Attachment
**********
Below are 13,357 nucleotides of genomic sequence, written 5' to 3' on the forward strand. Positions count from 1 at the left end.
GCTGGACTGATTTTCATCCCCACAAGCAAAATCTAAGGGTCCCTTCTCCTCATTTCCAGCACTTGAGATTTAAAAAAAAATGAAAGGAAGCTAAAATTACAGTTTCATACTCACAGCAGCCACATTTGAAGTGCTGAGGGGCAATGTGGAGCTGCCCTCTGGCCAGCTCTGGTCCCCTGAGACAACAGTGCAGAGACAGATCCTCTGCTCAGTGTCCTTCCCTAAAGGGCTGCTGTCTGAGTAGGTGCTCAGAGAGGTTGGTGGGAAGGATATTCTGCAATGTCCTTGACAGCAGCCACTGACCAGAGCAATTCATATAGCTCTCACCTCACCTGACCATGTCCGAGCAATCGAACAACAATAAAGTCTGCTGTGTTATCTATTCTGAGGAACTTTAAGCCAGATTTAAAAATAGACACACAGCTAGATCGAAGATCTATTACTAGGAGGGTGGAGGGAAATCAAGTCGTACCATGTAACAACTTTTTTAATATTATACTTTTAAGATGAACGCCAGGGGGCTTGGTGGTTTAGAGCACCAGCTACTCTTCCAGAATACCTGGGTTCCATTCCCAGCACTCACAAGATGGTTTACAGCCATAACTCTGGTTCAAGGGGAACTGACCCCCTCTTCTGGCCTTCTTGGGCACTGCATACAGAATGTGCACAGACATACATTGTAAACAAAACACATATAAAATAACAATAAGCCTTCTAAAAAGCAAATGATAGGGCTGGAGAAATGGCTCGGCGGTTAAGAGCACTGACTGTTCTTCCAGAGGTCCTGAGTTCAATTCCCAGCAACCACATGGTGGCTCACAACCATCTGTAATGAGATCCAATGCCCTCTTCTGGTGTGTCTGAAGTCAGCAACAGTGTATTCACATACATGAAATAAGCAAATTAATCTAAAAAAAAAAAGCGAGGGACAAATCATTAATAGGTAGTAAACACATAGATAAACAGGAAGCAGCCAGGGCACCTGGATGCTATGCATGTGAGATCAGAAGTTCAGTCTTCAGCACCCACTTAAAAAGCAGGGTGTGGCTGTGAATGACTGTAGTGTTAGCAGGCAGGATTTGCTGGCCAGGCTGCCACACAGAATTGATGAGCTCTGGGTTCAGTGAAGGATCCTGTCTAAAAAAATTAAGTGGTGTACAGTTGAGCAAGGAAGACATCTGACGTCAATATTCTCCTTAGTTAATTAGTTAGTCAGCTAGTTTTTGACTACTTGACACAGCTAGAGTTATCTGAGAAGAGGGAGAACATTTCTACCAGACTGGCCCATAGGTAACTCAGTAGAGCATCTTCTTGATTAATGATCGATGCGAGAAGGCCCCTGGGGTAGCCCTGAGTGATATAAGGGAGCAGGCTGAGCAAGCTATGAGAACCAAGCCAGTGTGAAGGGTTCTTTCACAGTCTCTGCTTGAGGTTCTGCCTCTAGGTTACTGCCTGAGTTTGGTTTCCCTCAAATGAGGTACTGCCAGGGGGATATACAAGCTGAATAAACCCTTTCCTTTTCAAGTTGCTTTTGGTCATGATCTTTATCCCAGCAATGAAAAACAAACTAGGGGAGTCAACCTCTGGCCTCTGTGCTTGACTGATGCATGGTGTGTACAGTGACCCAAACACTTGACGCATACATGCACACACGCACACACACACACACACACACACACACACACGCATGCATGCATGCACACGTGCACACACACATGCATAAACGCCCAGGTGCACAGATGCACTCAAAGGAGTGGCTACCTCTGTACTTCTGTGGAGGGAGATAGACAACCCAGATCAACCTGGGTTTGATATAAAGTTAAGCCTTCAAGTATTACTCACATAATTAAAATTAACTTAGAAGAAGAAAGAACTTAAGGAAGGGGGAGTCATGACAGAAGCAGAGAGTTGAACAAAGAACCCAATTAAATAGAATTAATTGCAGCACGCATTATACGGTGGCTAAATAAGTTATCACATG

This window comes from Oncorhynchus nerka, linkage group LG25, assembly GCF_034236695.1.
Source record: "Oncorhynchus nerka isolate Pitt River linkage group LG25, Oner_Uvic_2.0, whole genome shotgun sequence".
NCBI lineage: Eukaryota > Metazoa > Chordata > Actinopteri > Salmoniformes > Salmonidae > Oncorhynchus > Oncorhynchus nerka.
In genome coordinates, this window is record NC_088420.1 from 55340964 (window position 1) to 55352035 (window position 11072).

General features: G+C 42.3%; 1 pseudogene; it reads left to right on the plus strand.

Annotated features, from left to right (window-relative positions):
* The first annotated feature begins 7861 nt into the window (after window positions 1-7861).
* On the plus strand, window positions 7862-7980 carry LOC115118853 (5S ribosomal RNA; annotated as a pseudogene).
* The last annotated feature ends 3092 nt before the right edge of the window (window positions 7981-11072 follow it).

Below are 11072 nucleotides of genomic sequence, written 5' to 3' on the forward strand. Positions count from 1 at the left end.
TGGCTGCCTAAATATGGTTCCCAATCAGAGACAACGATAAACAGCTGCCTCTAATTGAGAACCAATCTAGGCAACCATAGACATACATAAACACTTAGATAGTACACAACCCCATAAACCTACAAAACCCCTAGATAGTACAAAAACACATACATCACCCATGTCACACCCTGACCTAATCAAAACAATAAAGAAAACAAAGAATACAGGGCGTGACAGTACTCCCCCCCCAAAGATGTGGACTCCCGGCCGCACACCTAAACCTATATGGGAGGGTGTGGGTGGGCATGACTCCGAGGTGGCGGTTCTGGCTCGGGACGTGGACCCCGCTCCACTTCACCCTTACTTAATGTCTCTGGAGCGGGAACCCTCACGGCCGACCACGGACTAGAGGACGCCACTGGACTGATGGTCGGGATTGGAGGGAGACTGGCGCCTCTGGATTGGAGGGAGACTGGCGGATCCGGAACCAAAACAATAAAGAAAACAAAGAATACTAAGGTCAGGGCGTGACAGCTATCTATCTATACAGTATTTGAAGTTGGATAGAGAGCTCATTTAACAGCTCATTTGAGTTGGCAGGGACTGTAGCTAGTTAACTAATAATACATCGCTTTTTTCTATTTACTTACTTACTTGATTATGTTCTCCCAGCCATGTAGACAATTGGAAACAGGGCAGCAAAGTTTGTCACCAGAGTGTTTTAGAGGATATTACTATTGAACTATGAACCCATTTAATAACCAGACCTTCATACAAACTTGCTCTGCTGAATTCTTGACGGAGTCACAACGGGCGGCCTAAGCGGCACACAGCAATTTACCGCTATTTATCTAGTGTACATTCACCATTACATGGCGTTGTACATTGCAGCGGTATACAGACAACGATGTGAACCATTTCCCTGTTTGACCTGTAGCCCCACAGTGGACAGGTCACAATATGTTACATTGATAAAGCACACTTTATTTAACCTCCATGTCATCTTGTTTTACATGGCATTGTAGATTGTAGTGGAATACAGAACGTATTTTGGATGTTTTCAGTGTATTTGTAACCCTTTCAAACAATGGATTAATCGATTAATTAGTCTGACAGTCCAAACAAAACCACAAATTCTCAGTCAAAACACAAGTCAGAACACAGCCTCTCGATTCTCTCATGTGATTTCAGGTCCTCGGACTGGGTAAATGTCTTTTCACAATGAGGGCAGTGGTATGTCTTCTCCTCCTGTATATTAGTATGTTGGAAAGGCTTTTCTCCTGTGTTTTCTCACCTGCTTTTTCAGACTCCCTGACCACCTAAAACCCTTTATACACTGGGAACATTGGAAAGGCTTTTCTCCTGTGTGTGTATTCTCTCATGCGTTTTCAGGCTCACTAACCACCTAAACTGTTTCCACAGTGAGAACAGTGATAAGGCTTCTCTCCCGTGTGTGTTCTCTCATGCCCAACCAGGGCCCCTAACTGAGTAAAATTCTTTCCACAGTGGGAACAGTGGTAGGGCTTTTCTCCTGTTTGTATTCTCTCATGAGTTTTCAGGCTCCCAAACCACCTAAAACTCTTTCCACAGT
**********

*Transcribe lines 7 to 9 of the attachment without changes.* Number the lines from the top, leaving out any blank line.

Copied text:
General features: G+C 42.3%; 1 pseudogene; it reads left to right on the plus strand.

Annotated features, from left to right (window-relative positions):
* The first annotated feature begins 7861 nt into the window (after window positions 1-7861).